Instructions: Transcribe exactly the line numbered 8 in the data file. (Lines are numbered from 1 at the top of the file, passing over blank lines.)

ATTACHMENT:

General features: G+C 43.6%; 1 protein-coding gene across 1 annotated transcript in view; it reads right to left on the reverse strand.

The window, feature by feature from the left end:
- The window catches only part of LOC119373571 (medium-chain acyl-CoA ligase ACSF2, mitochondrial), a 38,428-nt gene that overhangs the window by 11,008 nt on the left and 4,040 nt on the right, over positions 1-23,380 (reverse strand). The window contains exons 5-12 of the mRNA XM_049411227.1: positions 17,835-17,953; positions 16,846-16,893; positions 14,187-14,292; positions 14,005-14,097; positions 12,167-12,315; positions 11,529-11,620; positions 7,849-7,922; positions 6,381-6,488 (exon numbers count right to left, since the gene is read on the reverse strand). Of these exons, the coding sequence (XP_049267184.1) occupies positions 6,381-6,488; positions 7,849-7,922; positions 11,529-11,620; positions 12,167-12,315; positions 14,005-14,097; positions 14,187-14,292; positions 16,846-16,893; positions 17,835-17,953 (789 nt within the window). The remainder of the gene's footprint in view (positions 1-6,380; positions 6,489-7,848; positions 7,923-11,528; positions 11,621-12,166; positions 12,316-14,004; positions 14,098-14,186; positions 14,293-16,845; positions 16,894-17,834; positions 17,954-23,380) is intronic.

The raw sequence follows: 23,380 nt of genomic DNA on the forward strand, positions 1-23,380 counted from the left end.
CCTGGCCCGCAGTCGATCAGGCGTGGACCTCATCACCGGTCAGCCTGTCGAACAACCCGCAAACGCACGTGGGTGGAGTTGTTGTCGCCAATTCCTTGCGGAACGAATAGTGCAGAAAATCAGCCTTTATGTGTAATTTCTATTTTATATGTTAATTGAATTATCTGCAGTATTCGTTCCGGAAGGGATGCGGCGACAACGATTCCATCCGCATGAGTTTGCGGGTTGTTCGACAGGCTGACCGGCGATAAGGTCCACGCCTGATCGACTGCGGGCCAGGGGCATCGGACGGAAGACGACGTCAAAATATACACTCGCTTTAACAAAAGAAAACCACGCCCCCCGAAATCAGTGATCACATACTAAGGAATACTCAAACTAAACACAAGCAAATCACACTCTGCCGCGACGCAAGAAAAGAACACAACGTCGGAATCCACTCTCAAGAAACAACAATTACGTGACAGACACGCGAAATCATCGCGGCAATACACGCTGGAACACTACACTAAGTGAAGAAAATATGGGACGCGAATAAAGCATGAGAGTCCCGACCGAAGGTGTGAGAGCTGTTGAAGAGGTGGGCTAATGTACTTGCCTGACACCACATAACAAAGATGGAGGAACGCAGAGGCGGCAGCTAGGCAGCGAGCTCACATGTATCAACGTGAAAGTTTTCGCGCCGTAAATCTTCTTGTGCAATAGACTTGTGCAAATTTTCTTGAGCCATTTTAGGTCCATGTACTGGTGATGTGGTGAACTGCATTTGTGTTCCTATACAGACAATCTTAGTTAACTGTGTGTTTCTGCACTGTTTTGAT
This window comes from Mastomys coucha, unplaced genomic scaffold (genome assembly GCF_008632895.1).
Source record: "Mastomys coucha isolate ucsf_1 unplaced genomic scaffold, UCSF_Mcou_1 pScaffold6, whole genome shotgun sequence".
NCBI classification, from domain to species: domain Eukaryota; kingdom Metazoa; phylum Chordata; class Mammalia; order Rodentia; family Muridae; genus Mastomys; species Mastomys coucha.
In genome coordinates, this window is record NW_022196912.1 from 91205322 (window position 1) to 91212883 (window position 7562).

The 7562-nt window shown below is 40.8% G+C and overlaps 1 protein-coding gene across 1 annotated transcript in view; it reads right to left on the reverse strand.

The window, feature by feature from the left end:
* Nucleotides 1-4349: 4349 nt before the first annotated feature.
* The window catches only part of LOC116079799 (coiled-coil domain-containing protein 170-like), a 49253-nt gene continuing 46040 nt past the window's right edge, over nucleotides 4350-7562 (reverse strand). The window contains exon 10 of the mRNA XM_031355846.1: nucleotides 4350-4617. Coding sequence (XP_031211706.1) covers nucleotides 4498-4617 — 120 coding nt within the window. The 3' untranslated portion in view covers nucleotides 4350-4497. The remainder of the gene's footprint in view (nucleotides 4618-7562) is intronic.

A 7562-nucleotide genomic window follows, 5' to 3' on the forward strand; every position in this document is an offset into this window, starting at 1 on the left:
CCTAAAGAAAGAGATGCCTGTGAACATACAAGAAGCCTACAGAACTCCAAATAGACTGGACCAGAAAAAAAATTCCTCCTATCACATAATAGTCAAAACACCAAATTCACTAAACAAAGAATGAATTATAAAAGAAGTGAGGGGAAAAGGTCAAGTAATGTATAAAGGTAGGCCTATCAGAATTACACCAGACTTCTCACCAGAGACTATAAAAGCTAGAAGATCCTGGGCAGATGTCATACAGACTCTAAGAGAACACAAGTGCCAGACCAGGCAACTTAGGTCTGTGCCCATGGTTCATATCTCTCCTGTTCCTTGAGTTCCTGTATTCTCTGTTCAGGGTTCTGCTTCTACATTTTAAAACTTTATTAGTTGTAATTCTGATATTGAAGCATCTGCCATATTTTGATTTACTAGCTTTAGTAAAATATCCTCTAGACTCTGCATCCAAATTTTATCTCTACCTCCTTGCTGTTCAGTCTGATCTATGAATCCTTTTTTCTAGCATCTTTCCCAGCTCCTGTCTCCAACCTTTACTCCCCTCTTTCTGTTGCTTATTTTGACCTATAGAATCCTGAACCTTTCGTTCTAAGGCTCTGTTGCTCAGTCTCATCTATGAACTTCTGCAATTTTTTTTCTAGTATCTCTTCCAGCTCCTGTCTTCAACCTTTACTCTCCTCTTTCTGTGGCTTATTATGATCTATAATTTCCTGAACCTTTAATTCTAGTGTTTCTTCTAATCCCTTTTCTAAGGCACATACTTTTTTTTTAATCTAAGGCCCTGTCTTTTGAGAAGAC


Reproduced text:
NCBI classification, from domain to species: domain Eukaryota; kingdom Metazoa; phylum Chordata; class Mammalia; order Rodentia; family Muridae; genus Mastomys; species Mastomys coucha.